23rd November 1997


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Unforgettable, that's what you are

By Roshan Peiris

On the night before his birthday for eleven years she left a single large red rose on his dressing table."It was my way of telling him I loved him."

This Wednesday November 26, the lonely widow will make her quiet way to Kanatte and place a red rose on her husband's grave on his sixty first birthday.

"My daughter Serela usually accompanies me, but this year she has her term tests" .In respect for the memory of a loving father who stressed that attending school was an undisputed priority the saddened widow will go alone.

Lalith, Srimani and SerelaThese are the memories Srimani Athulathmudali recalled as she reflected on her life with the charismatic Lalith Athulathmudali who gave so much promise as a political leader.

Srimani said, "We never had grand birthday parties for most of the time even on his birthday, he was out working." She adds, "He is constantly in my thoughts no matter what I do."

She paused to gain control of herself emotionally and said, "Lalith used to say we are as close as thumb and nail. It was his way of expressing our closeness. It may seem whimsical but it was true."

Seated with a portrait of her late husband with wig and gown, with his many law books in the background, in what was once his chambers Srimani said, "We had our ups and downs,but nevertheless had a strong relationship built not only on love but also mutual respect for each other.

She smiled at the memory that she usually avoided arguments, after all, he was an outstanding lawyer. "He could certainly talk his way around any situation. So I resorted to leaving notes for him and he would write back saying 'point taken', "Well written "and" this is not quite correct in the context of my opinion."

"What was wonderful was that Lalith wanted me to participate with him in his work, and took me along when he visited army bases. He thought the soldiers would talk to me more readily than they would to him, their Minister, and tell me the shortcomings they suffered.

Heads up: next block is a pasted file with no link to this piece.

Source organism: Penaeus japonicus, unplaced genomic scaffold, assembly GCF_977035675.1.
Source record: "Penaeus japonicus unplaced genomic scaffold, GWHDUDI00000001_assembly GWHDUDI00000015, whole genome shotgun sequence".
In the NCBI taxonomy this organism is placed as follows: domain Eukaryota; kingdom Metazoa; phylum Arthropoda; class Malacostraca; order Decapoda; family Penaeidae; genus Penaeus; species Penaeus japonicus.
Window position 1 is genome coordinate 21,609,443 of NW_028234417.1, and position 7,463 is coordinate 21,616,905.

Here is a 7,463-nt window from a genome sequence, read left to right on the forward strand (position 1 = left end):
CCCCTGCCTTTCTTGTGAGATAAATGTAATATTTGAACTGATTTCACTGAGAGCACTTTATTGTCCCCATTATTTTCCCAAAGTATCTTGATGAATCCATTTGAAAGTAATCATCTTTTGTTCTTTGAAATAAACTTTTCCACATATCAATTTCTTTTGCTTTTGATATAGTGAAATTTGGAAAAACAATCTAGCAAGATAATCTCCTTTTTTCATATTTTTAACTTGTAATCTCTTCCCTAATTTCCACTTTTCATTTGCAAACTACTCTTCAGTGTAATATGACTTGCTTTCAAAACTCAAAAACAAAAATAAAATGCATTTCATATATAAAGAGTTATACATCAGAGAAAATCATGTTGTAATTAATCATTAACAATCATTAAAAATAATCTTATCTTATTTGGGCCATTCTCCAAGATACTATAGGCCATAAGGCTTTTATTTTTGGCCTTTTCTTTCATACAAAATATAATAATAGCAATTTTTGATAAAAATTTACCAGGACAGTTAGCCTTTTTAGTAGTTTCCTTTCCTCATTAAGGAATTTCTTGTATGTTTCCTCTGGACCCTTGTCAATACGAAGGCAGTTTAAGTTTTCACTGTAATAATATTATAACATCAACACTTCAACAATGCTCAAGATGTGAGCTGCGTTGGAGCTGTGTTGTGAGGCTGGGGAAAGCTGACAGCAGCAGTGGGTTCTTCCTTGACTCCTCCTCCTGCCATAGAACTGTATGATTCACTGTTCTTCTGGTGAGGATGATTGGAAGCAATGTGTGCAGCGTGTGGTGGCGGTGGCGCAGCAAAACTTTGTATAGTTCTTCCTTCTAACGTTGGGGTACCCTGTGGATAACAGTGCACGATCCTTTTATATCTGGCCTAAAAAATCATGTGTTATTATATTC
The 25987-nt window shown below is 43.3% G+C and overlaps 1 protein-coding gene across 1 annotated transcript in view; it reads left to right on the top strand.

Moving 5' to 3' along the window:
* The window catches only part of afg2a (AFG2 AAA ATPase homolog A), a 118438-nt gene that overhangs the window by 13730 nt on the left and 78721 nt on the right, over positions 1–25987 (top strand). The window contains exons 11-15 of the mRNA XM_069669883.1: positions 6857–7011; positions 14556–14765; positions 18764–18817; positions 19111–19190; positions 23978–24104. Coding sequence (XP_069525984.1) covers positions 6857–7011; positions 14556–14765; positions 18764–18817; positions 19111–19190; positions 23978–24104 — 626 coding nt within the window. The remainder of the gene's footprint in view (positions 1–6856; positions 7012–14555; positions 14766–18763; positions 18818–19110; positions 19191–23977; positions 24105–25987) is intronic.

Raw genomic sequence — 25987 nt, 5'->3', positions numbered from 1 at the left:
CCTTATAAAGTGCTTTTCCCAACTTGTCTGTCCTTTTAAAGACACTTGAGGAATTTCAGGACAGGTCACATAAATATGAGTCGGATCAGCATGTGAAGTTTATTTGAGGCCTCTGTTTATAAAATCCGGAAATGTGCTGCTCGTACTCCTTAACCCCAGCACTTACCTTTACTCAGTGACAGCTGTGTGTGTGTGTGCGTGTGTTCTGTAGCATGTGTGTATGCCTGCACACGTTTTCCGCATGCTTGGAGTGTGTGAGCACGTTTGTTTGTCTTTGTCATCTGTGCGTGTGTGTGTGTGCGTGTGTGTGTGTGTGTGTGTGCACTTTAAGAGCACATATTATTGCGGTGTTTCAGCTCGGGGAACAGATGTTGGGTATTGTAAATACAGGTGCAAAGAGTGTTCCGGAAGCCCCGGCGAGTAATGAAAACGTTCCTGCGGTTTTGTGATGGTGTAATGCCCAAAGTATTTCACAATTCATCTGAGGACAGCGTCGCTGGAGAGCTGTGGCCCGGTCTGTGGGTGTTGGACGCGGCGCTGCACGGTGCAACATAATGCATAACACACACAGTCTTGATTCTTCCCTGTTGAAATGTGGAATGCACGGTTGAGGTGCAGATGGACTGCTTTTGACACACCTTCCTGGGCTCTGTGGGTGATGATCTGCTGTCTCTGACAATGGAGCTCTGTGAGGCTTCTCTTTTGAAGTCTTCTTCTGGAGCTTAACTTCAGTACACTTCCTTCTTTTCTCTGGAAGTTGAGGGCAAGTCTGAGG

"He spoke in fluent Tamil to the young terrorist boys in the custody of the army and expressed sorrow that their young lives had been spoilt. We both felt their manhood had been taken away from them."

Srimani sat quietly and then said, "One outstanding memory was when we were on our honeymoon in Gstaad and I trampled on some dog dirt. He asked me to remove my shoes, took some dry leaves and cleaned them for me. It was memorable. I will never forget this gesture of love."

"And now about our daughter Serela. Lalith considered her birth time according to Buddhist custom and got a list of names she could have. We chose Rasmi Serela and I often reflect on the happiness that glowed on his face as he saw our daughter.

"Whenever he had time, and as she grew he played piggy back with her and taught her Sinhala. Serela adored her father, so much so, that child-like she showed jealousy of our closeness. So just to tease her he often hugged me in her presence.

"We were a close threesome and when we went on trips together he showed Serela how to read a map. There you see that framed map on the wall, that is what Lalith took along with him on our trips.

"I think one of his most memorable occasions was when Serela was placed first in elocution islandwide in her Grade and he as Minister of Education then, gave away her prize. It was a moment of great pride for him. This year she came second islandwide in Grade Five. She is Irene Wanigaratne's pupil."

Srimani's memories of Lalith as his birthday nears are like gossamer thread woven together in an unforgettable pattern.

"When his wisdom teeth were pulled out I kept them and today they are within the statue just here across the junction.

"He ate simple meals of boiled vegetables, fish and chicken in a losing battle to keep his weight down. He had such a weakness for chocolates just like a child," she recalled smiling.

"Lalith impressed on our daughter the gift that education can give one. So though Serela is heart broken not to visit her father's grave with me on Wednesday morning she realises she is respecting her father in a different way by adhering to what was expected of her.

"On his fifth death anniversary next April, I will build a statue at the family estate in Hirulle where part of his ashes are interred," she says determined his memory will be kept alive.

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